BA.5 wave will be smaller than past omicron surges, experts predict 

As the highly transmissible COVID-19 omicron subvariant BA.5 now accounts for 53.6 percent of cases in the U.S., concerns are rising over the potential for a new surge. However, experts predict it will not be as devastating as past surges.

"BA.5 is doing what omicron does but with a marginally more effective immune evasion," Meaghan Kall, an epidemiologist at the U.K. Health Security Agency Kall, told The Atlantic on July 12. "I don’t believe that it represents a massive paradigm shift."

COVID-19 hospitalizations in the U.S. have risen 18 percent over the past two weeks, with a daily average of 38,517 people hospitalized as of July 12, according to HHS data tracked by The New York Times. Cases have also increased by 19 percent, with 129,858 new cases as of July 12, Times data shows.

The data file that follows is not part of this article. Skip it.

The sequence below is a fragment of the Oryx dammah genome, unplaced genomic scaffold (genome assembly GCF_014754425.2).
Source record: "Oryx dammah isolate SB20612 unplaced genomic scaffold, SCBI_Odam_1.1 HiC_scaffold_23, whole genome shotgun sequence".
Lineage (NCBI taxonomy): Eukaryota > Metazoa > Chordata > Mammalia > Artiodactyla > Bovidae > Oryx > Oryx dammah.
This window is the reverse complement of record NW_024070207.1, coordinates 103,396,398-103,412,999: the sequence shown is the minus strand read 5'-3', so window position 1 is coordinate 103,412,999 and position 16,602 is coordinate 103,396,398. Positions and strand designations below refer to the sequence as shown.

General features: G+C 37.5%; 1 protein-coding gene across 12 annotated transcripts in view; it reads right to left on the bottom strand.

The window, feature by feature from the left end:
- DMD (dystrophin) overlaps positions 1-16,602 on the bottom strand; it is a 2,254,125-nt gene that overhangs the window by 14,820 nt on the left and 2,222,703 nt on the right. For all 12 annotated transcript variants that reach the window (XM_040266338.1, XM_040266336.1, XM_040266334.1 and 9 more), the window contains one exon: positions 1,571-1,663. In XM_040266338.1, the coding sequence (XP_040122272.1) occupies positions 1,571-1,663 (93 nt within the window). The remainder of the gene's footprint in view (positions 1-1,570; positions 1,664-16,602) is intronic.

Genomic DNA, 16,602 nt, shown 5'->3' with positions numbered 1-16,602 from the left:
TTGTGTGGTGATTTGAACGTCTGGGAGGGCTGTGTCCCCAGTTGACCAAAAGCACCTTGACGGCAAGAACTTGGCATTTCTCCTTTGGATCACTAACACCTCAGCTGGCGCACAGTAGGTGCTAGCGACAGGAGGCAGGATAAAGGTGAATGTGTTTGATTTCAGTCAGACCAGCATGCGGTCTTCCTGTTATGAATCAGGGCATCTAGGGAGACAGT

"People shouldn’t be surprised if they get infected, and they shouldn’t be surprised if it’s pretty unpleasant," Stephen Goldstein, PhD, a virologist at the University of Utah, told The Atlantic.

Richard Besser, a former acting director of the CDC, told The Hill on July 13 the "sheer volume" of infections would likely lead to a rise in hospitalizations but that he did not think it would be "anywhere near the numbers we saw with the previous omicron surges."  

Dr. Goldstein also told The Atlantic he takes "some level of comfort" in the fact that other countries have used vaccines to keep the severity of BA.5 waves low.


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